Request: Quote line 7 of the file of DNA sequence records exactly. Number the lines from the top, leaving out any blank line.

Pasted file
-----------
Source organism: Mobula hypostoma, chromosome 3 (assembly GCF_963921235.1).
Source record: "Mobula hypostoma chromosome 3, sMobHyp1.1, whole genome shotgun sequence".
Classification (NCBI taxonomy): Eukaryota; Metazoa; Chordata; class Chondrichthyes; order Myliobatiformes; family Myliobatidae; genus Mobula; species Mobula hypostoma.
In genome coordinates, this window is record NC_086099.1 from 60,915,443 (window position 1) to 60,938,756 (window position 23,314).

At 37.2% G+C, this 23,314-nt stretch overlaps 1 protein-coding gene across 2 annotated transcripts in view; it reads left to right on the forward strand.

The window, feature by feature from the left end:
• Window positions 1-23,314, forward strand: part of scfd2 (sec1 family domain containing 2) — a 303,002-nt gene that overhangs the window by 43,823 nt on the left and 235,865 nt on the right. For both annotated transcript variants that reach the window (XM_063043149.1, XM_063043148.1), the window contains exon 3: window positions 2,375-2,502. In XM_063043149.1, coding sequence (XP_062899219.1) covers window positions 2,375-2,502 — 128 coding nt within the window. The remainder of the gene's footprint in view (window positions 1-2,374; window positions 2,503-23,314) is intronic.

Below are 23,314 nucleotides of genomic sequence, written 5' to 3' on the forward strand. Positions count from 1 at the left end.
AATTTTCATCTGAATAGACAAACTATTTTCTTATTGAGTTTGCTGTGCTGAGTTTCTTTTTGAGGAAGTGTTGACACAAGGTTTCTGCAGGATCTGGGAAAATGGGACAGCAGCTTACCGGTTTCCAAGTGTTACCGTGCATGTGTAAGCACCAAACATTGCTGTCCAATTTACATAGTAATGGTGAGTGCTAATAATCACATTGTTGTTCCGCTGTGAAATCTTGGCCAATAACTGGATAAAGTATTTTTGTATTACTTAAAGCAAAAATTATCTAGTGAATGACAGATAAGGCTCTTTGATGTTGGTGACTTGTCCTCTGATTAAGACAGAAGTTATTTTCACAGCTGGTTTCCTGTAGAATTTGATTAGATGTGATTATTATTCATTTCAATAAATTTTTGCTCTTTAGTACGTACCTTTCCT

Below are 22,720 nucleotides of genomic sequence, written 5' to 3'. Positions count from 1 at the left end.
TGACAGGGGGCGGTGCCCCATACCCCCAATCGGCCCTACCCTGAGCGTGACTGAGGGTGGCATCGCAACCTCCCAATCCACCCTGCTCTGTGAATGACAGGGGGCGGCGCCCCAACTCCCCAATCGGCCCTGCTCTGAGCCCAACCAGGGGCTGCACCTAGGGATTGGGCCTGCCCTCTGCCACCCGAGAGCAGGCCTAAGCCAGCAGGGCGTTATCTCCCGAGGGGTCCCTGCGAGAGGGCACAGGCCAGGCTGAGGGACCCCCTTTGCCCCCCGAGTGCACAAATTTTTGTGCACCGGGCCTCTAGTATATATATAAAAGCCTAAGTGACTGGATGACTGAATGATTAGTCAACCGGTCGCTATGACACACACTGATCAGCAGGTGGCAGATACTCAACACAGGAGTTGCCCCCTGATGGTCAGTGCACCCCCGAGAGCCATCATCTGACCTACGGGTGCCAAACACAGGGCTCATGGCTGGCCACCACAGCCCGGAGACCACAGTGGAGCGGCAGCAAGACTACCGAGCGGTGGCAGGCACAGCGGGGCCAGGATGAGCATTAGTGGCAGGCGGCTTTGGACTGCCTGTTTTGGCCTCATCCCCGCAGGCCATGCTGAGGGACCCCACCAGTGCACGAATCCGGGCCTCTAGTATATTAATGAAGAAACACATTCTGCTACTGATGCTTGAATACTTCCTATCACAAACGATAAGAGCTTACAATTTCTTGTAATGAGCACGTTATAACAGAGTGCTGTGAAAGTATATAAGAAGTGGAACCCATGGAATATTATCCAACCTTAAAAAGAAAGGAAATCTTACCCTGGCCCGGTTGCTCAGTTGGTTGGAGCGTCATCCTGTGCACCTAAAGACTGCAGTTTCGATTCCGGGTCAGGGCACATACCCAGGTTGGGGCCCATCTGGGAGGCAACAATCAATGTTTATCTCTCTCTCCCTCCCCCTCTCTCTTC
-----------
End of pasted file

• Window positions 1-23,314, forward strand: part of scfd2 (sec1 family domain containing 2) — a 303,002-nt gene that overhangs the window by 43,823 nt on the left and 235,865 nt on the right. For both annotated transcript variants that reach the window (XM_063043149.1, XM_063043148.1), the window contains exon 3: window positions 2,375-2,502. In XM_063043149.1, coding sequence (XP_062899219.1) covers window positions 2,375-2,502 — 128 coding nt within the window. The remainder of the gene's footprint in view (window positions 1-2,374; window positions 2,503-23,314) is intronic.